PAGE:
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Harald zur Hausen

Born March 11, 1936 (1936-03-11) (age 73)
Gelsenkirchen, Germany
Nationality German
Fields Virology
Institutions German Cancer Research Center
Known for Discovery that HPV can cause cervical cancer
Notable awards 2008 Nobel Prize in Physiology or Medicine

Harald zur Hausen (born March 11, 1936) is a German virologist and professor emeritus. He has done research on cancer of the cervix, where he discovered the role of papilloma viruses, for which he received the Nobel Prize in Physiology or Medicine 2008.



Zur Hausen was born in Gelsenkirchen, Germany, went to the Gymnasium in Vechta, and studied medicine at the Universities of Bonn, Hamburg and Düsseldorf and received a Doctor of Medicine degree in 1960 from the University of Düsseldorf, after which he became a medical assistant.

Two years later, he joined the Institute for Microbiology at the University of Düsseldorf as a laboratory assistant. After three and a half years, he moved to Philadelphia and worked at the Virus Laboratories of the Children's Hospital together with the famous husband and wife virologists, Werner and Gertrude Henle [1], who had to escape from Nazi Germany. In a ground-breaking study, he contributed to finding for the first time that a cancer virus (Epstein-Barr virus) can transform healthy cells (lymphocytes) into cancer cells[2]. This directly showed that viruses can cause cancer cell formation. He became an assistant professor at the University of Pennsylvania. In 1969, he became a regular teaching and researching professor at the University of Würzburg, where he worked at the Institute for Virology. In 1972, he moved to the University of Erlangen-Nuremberg. In 1977, he moved on to the University of Freiburg (Breisgau), where he headed the department of virology and hygiene. Working with Lutz Gissmann, zur Hausen first isolated human papillomavirus 6 by simple centrifugation from genital warts. Together with Ethel-Michelle de Villiers, who would later marry zur Hausen, this group isolated HPV 6 DNA from genital warts, suggesting a possible new way of identifying viruses in human tumors. This paid off several years later in 1983 when zur Hausen identified HPV 16 DNA in cervical cancer tumors by Southern blot hybridization [3]. This was followed by discovery of HPV18 a year later [4], thus identifying the culprits responsible for ~75% of human cervical cancer. This sparked a major scientific controversy with other scientists favoring herpes simplex as a cause for cervical cancer.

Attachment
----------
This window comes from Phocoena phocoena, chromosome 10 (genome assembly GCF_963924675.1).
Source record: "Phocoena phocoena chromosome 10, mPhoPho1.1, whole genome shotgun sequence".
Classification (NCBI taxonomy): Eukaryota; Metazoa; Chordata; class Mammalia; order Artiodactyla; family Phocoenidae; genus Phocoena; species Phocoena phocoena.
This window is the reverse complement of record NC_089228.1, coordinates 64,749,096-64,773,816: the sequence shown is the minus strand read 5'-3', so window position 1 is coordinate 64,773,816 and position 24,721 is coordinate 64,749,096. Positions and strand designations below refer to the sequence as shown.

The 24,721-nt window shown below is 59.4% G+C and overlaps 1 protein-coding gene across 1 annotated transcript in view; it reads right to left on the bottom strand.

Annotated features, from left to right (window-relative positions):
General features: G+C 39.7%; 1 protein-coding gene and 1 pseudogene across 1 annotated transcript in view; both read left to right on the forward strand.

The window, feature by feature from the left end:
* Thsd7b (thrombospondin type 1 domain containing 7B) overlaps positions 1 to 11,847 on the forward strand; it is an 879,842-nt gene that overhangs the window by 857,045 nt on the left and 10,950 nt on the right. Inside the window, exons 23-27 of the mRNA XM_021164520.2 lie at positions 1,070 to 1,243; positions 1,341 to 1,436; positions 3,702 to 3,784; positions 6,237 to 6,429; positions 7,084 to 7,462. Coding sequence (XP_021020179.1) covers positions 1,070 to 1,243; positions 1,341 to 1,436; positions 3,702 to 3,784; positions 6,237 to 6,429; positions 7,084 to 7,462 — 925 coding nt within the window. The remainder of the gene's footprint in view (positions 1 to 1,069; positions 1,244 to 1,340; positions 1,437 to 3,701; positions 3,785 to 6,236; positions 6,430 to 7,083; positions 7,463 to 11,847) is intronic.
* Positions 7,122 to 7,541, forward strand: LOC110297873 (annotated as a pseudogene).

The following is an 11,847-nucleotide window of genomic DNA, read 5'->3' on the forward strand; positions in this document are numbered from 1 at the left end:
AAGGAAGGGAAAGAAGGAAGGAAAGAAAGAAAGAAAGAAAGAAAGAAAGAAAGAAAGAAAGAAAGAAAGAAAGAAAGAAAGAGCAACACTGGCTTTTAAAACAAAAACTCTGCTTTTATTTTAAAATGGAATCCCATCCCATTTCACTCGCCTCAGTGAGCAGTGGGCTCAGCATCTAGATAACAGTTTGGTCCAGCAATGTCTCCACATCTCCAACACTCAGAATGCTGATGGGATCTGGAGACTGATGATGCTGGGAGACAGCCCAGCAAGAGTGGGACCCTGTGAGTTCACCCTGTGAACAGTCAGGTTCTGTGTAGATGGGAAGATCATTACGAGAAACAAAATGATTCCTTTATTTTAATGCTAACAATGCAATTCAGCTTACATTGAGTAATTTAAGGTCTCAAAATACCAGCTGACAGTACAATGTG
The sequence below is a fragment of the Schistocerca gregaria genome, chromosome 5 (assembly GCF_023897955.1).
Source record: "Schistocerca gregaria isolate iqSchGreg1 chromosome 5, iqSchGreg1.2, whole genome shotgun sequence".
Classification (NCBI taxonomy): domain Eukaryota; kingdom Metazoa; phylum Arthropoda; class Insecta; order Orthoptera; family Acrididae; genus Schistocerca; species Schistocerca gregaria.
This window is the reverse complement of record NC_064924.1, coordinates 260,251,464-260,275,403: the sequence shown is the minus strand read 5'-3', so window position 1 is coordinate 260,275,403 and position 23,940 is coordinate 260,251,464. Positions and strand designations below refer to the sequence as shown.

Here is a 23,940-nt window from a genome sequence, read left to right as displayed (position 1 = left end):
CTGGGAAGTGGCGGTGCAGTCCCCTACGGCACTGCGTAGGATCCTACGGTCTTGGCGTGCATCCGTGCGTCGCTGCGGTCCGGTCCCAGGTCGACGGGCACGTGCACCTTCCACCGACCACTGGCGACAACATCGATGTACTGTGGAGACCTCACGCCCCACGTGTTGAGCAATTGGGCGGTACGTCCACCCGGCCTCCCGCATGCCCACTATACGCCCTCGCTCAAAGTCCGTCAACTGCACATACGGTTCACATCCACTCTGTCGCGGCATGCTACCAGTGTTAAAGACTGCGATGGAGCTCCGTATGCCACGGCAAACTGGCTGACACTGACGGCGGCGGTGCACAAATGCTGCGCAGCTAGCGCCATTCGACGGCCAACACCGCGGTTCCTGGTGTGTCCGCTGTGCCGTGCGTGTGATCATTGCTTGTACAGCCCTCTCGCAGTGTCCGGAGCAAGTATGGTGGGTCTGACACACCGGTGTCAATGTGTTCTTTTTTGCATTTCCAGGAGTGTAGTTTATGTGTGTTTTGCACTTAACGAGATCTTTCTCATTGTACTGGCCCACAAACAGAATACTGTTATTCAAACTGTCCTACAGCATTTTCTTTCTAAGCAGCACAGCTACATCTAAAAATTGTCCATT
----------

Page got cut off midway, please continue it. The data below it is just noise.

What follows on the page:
From 1983 until 2003 zur Hausen served as a chairman and member of the scientific advisory board of the German Cancer Research Center (Deutsches Krebsforschungszentrum, DKFZ in German) in Heidelberg and professor of medicine at the University of Heidelberg[1]. He also is editor-in-chief of the International Journal of Cancer. He is author of the book Infections Causing Human Cancer from 2006.

Scientific merits

Zur Hausen's specific field of research is the study of oncoviruses. In 1976, he published the hypothesis that human papilloma virus plays an important role in the cause of cervical cancer. Together with his collaborators, he then identified HPV16 and HPV18 in cervical cancers in 1983-4. This research directly made possible the development of a vaccine which was introduced in 2006. See also HPV vaccine. He is also credited with discovery of the virus causing genital warts (HPV 6) and a monkey lymphotropic polyomavirus that is a close relative to a recently discovered human Merkel cell polyomavirus, as well as techniques to immortalize cells with Epstein-Barr virus and to induce replication of the virus using phorbol esters. His work on papillomaviruses and cervical cancer received a great deal of scientific criticism on initial unveiling but subsequently was confirmed and extended to other high-risk papillomaviruses.

He received the Gairdner Foundation International Award in 2008 for his contributions to medical science.[2] He also shared the 2008 Nobel Prize in Medicine with Luc Montagnier and Françoise Barré-Sinoussi, who discovered the human immunodeficiency virus.[3 ]


  • Infections Causing Human Cancer (2006) (Print ISBN 9783527310562; Online ISBN 9783527609314)



  1. ^ Nobel Laureates of the University of Heidelberg
  2. ^ ""Harald zur Hausen"". The Gairdner Foundation. Retrieved 2008-05-25.  
  3. ^ "The Nobel Prize in Physiology or Medicine 2008". 2008-10-06. Retrieved 2008-10-06.   2008 Nobel Prize winner "for his discovery of human papilloma viruses causing cervical cancer"

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